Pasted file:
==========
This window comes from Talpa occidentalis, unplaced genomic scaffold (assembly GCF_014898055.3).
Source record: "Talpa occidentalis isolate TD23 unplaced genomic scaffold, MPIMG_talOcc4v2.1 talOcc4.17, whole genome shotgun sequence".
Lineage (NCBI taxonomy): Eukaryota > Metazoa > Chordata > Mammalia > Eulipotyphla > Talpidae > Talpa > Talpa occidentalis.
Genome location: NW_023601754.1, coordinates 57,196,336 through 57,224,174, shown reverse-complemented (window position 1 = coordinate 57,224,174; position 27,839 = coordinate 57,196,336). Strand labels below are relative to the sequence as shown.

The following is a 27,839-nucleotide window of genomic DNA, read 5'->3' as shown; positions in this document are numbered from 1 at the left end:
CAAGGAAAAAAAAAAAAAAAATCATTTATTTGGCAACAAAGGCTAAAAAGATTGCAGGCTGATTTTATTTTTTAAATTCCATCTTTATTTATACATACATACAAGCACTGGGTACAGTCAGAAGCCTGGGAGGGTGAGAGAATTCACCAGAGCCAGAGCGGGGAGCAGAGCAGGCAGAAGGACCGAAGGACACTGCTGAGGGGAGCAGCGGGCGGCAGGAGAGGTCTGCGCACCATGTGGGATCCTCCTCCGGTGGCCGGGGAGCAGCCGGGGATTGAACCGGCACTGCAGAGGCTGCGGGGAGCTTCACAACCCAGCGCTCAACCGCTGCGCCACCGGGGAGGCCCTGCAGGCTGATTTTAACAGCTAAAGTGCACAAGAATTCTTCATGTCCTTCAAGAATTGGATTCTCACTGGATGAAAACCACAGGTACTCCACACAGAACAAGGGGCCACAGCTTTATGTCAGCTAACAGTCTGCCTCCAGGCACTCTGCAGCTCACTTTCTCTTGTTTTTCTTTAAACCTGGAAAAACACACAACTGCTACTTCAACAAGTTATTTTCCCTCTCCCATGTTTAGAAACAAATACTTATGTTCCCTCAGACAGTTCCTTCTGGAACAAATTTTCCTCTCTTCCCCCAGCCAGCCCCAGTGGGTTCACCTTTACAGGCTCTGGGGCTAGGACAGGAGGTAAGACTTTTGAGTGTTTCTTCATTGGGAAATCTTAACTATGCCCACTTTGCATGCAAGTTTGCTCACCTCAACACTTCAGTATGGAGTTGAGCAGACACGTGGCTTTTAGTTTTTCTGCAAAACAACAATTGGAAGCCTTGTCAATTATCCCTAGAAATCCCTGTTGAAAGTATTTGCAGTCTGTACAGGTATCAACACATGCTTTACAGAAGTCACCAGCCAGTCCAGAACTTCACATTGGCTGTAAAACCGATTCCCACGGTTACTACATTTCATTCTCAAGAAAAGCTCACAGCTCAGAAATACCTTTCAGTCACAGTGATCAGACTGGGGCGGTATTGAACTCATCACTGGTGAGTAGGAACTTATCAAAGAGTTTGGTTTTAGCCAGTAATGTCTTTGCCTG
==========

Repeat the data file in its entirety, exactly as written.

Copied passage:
This window comes from Talpa occidentalis, unplaced genomic scaffold (assembly GCF_014898055.3).
Source record: "Talpa occidentalis isolate TD23 unplaced genomic scaffold, MPIMG_talOcc4v2.1 talOcc4.17, whole genome shotgun sequence".
Lineage (NCBI taxonomy): Eukaryota > Metazoa > Chordata > Mammalia > Eulipotyphla > Talpidae > Talpa > Talpa occidentalis.
Genome location: NW_023601754.1, coordinates 57,196,336 through 57,224,174, shown reverse-complemented (window position 1 = coordinate 57,224,174; position 27,839 = coordinate 57,196,336). Strand labels below are relative to the sequence as shown.

The following is a 27,839-nucleotide window of genomic DNA, read 5'->3' as shown; positions in this document are numbered from 1 at the left end:
CAAGGAAAAAAAAAAAAAAAATCATTTATTTGGCAACAAAGGCTAAAAAGATTGCAGGCTGATTTTATTTTTTAAATTCCATCTTTATTTATACATACATACAAGCACTGGGTACAGTCAGAAGCCTGGGAGGGTGAGAGAATTCACCAGAGCCAGAGCGGGGAGCAGAGCAGGCAGAAGGACCGAAGGACACTGCTGAGGGGAGCAGCGGGCGGCAGGAGAGGTCTGCGCACCATGTGGGATCCTCCTCCGGTGGCCGGGGAGCAGCCGGGGATTGAACCGGCACTGCAGAGGCTGCGGGGAGCTTCACAACCCAGCGCTCAACCGCTGCGCCACCGGGGAGGCCCTGCAGGCTGATTTTAACAGCTAAAGTGCACAAGAATTCTTCATGTCCTTCAAGAATTGGATTCTCACTGGATGAAAACCACAGGTACTCCACACAGAACAAGGGGCCACAGCTTTATGTCAGCTAACAGTCTGCCTCCAGGCACTCTGCAGCTCACTTTCTCTTGTTTTTCTTTAAACCTGGAAAAACACACAACTGCTACTTCAACAAGTTATTTTCCCTCTCCCATGTTTAGAAACAAATACTTATGTTCCCTCAGACAGTTCCTTCTGGAACAAATTTTCCTCTCTTCCCCCAGCCAGCCCCAGTGGGTTCACCTTTACAGGCTCTGGGGCTAGGACAGGAGGTAAGACTTTTGAGTGTTTCTTCATTGGGAAATCTTAACTATGCCCACTTTGCATGCAAGTTTGCTCACCTCAACACTTCAGTATGGAGTTGAGCAGACACGTGGCTTTTAGTTTTTCTGCAAAACAACAATTGGAAGCCTTGTCAATTATCCCTAGAAATCCCTGTTGAAAGTATTTGCAGTCTGTACAGGTATCAACACATGCTTTACAGAAGTCACCAGCCAGTCCAGAACTTCACATTGGCTGTAAAACCGATTCCCACGGTTACTACATTTCATTCTCAAGAAAAGCTCACAGCTCAGAAATACCTTTCAGTCACAGTGATCAGACTGGGGCGGTATTGAACTCATCACTGGTGAGTAGGAACTTATCAAAGAGTTTGGTTTTAGCCAGTAATGTCTTTGCCTG